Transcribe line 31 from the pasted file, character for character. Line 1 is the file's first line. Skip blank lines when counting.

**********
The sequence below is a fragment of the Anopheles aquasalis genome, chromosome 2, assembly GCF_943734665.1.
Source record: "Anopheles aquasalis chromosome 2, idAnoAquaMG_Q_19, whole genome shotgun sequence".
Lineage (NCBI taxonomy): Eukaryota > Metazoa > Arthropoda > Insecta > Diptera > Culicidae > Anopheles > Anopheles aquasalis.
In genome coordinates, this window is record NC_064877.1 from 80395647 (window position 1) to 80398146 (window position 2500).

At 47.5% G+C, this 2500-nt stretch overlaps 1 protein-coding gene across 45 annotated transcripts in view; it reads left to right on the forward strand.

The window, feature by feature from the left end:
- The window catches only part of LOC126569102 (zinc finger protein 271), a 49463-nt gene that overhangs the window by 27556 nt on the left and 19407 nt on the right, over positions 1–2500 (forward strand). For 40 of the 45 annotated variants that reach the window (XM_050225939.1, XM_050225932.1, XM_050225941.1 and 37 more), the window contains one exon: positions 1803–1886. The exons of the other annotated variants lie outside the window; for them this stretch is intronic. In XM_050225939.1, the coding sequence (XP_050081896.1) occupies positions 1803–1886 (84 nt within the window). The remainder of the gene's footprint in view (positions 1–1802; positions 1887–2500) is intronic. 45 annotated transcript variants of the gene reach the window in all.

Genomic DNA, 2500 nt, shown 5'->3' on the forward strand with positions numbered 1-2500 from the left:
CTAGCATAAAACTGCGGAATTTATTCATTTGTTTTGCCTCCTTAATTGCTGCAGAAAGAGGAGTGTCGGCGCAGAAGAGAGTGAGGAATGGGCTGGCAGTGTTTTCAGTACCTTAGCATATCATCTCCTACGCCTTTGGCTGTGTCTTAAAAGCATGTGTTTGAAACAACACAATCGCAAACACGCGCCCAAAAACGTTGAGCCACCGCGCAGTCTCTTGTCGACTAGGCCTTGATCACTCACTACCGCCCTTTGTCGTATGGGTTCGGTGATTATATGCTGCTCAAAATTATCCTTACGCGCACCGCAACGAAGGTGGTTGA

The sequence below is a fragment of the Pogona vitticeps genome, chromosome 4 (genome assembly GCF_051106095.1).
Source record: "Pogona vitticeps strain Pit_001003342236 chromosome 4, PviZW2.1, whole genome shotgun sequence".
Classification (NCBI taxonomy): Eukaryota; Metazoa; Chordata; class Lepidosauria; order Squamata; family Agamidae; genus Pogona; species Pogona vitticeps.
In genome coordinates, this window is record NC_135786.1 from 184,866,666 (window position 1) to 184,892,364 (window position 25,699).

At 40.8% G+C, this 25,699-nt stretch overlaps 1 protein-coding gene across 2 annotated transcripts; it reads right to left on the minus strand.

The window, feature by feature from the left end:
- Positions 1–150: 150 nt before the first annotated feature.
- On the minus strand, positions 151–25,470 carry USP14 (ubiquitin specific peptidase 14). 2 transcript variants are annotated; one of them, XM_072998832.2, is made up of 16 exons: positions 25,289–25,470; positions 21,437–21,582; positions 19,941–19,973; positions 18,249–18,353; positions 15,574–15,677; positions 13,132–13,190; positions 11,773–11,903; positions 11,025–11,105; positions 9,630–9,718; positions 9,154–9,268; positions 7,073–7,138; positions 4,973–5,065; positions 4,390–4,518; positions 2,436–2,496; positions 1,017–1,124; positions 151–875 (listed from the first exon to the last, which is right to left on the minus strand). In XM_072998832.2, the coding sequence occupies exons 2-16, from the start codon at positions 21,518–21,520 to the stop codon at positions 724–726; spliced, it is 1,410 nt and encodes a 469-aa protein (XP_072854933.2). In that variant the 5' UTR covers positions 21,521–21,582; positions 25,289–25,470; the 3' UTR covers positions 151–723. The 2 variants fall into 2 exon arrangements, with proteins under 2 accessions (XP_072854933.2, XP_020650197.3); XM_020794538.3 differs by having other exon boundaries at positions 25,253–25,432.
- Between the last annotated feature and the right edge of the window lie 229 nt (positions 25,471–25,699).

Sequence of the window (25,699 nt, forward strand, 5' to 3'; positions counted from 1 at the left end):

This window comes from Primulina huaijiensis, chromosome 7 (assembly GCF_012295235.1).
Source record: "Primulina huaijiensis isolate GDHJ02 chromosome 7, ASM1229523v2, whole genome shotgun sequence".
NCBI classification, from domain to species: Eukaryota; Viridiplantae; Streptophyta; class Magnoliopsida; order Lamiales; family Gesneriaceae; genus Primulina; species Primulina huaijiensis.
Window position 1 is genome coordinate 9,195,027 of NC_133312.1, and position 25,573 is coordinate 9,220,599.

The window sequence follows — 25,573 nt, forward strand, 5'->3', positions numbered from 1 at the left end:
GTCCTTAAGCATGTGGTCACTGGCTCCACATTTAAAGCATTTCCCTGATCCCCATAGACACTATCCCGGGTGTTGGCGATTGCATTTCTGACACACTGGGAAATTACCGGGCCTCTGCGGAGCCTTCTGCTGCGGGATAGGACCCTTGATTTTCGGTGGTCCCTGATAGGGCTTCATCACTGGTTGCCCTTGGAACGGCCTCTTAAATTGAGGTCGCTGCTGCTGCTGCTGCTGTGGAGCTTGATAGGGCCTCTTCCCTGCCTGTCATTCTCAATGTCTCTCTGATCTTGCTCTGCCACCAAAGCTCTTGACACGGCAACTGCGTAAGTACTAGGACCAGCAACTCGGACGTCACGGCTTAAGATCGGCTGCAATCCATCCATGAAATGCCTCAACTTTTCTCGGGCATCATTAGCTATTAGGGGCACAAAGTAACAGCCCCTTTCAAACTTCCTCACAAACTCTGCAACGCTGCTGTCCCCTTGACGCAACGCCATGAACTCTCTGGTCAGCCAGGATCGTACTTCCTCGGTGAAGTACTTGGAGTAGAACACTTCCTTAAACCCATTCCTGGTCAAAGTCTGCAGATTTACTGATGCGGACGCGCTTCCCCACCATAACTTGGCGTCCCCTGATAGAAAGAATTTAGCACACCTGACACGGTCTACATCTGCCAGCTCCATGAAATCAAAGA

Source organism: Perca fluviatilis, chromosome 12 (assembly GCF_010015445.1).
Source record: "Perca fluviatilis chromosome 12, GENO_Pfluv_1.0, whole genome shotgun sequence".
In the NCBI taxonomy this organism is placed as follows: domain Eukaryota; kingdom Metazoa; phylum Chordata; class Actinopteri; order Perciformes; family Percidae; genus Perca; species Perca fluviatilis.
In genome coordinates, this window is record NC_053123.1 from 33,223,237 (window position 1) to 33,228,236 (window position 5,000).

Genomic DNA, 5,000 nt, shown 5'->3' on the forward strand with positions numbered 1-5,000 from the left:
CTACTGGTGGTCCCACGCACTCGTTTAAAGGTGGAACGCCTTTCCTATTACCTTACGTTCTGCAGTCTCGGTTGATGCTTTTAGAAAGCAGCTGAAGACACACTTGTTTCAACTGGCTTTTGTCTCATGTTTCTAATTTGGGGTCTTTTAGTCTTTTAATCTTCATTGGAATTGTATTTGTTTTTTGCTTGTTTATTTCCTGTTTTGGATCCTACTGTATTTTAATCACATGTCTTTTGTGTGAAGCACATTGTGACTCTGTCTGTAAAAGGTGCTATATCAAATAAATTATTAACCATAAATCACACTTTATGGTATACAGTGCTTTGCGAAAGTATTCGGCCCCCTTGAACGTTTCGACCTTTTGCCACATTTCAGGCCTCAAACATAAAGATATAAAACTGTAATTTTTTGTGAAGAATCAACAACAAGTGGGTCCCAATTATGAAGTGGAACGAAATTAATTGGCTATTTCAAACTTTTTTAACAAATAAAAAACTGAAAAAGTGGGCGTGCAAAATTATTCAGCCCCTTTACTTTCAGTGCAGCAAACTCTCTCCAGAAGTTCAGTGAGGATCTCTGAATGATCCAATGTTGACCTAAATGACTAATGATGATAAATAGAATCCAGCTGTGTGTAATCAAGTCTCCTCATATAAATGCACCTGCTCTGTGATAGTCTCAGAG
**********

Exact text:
CTACTGGTGGTCCCACGCACTCGTTTAAAGGTGGAACGCCTTTCCTATTACCTTACGTTCTGCAGTCTCGGTTGATGCTTTTAGAAAGCAGCTGAAGACACACTTGTTTCAACTGGCTTTTGTCTCATGTTTCTAATTTGGGGTCTTTTAGTCTTTTAATCTTCATTGGAATTGTATTTGTTTTTTGCTTGTTTATTTCCTGTTTTGGATCCTACTGTATTTTAATCACATGTCTTTTGTGTGAAGCACATTGTGACTCTGTCTGTAAAAGGTGCTATATCAAATAAATTATTAACCATAAATCACACTTTATGGTATACAGTGCTTTGCGAAAGTATTCGGCCCCCTTGAACGTTTCGACCTTTTGCCACATTTCAGGCCTCAAACATAAAGATATAAAACTGTAATTTTTTGTGAAGAATCAACAACAAGTGGGTCCCAATTATGAAGTGGAACGAAATTAATTGGCTATTTCAAACTTTTTTAACAAATAAAAAACTGAAAAAGTGGGCGTGCAAAATTATTCAGCCCCTTTACTTTCAGTGCAGCAAACTCTCTCCAGAAGTTCAGTGAGGATCTCTGAATGATCCAATGTTGACCTAAATGACTAATGATGATAAATAGAATCCAGCTGTGTGTAATCAAGTCTCCTCATATAAATGCACCTGCTCTGTGATAGTCTCAGAG